Gov. Ritter today signed into law several key bills to help protect communities from wildfires, promote Colorado’s New Energy Economy, help military veterans become educators, and encourage cooperation between Pueblo and El Paso counties on water issues.
Senate Bill 20, sponsored by Sen. Dan Gibbs and Rep. Christine Scanlan, clarifies the responsibilities of fire protection districts, county sheriffs offices and the State Forest Service when responding to wildfires.
SB 105, also sponsored by Sen. Gibbs and Rep. Scanlan, removes limits on counties to generate funding for the purpose of fighting both forest and prairie fires.
HB 1162, sponsored by Sen. Mike Kopp and Rep. Cheri Gerou, requires the establishment of intergovernmental agreements in certain circumstances.
“Effectively fighting wildfires in Colorado requires a cooperative approach by local, county, state, federal and tribal agencies, Gov. Ritter said. “Fires don’t recognize governmental boundaries, and these bills will enhance efforts ate every level of government to help us to better plan for, prevent and fight fires.”
“With the real height of the wildfire season on the horizon, the signing of these bills could not come at a better time,” Sen. Gibbs said. “We need organization and we need funding to protect communities from the devastating effects of wildfires, and we need it now. This puts us on the right track toward more effective wildfire prevention and protection.”
Troops to Teachers
SB 62, the “Troops to Teachers” bill, was sponsored by Sen. Brandon Shaffer and Rep. Dennis Apuan. The bill makes the Teach Colorado Grant Initiative, established in 2008, available to military veterans by providing scholarships to veterans who are studying to become math and science teachers.
“Colorado is home to more than 400,000 military veterans,” Gov. Ritter said, “with more coming home from Iraq and Afghanistan all the time. This legislation will allow us to continue fulfilling our obligation to our veterans by helping them find careers as classroom educators while also helping to meet the needs of Colorado students.”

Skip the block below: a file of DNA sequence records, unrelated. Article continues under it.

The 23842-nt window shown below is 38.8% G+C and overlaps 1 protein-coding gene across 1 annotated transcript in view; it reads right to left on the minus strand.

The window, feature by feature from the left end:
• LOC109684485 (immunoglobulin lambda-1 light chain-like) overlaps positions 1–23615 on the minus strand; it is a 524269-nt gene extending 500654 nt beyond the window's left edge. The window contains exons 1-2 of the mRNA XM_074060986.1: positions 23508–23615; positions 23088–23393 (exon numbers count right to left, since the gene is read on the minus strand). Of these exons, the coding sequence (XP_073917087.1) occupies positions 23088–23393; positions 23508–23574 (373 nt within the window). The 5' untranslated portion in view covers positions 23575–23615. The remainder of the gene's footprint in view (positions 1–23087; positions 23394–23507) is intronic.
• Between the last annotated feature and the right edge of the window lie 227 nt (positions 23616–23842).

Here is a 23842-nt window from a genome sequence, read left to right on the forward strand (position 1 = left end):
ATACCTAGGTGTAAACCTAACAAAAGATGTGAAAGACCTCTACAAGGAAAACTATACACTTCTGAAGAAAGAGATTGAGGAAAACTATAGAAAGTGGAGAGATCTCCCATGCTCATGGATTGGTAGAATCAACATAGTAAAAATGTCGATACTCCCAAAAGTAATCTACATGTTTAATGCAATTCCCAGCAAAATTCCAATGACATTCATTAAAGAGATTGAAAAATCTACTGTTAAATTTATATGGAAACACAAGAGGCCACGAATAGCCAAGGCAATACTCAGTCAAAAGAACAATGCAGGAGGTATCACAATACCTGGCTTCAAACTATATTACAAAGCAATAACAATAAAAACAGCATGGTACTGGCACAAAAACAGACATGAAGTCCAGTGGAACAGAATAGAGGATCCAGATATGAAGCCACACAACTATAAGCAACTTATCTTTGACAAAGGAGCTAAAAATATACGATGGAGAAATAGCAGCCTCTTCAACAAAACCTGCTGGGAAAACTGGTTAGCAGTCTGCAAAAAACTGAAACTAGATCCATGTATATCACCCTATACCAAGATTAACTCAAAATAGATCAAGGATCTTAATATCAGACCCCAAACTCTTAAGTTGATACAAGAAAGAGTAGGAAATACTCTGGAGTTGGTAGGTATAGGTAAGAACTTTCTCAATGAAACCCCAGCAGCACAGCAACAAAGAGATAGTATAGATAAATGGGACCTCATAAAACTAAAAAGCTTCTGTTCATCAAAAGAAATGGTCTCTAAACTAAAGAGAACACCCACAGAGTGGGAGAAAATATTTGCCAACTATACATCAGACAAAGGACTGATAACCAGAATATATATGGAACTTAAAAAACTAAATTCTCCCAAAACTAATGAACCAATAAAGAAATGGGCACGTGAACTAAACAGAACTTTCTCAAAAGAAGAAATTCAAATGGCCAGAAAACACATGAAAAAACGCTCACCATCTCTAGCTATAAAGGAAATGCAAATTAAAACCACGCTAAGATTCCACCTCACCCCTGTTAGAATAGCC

“By providing financial incentives and professional development for our troops to become teachers, this law will strengthen our economy as well as our education system,” Sen. Shaffer said. “It will put prospective teachers into the classroom, especially in rural and high-needs areas, and we can do it without any fiscal impact to the state’s budget.”
“Veterans sacrifice so much for us, and the ‘Troops to Teachers’ bill provides an opportunity to offer a token of our gratitude,” Rep. Apuan said. “By providing scholarships for our troops to become teachers, everyone wins: veterans are more able to afford to return to their education and get a good job; schools that are having trouble hiring teachers will have a larger pool to choose from; and our economy and education systems are strengthened. And veterans can continue serving their community – as a teacher.”
Fountain Creek Watershed District
SB 141, sponsored by Sen. Abel Tapia, Rep. Marsha Looper, and Rep. Sal Pace, creates the Fountain Creek Watershed, Flood Control, and Greenway District in El Paso and Pueblo counties.
“We all know how important water is to Colorado, including Southern Colorado and the Fountain Creek watershed,” Gov. Ritter said. “We also know how contentious water issues can be. This bill opens a new era of cooperation between El Paso and Pueblo counties on water-quality issues. It’s a big step forward and I congratulate the lawmakers and everyone who helped bring this bill to my desk.”
New Energy Economy
SB 98, sponsored by Sen. Gail Schwartz and Rep. Edward Vigil, assigns the same tax-exempt status for biodiesel as given to dyed special fuels in Colorado.
“The signing of this bill supports both the biofuel industry and our agricultural community today and into the future,” Sen. Schwartz said. “By supporting these industries, we are creating a positive model for the development of alternative energy sources while supporting Colorado businesses and our rural economy.”
Colorado Works Program
SB 100, sponsored by Sen. Linda Newell and Rep. Jerry Frangas, changes the definition of a non-custodial parent so that a non-custodial parent may receive employment assistance under the Colorado Works Program even though his or her child is not receiving assistance under the program.
“Families who depend on child support suffer when a noncustodial parent is out of work. By providing job training for these parents, we can help them get back to work and fulfill their commitment to their children who depend on them.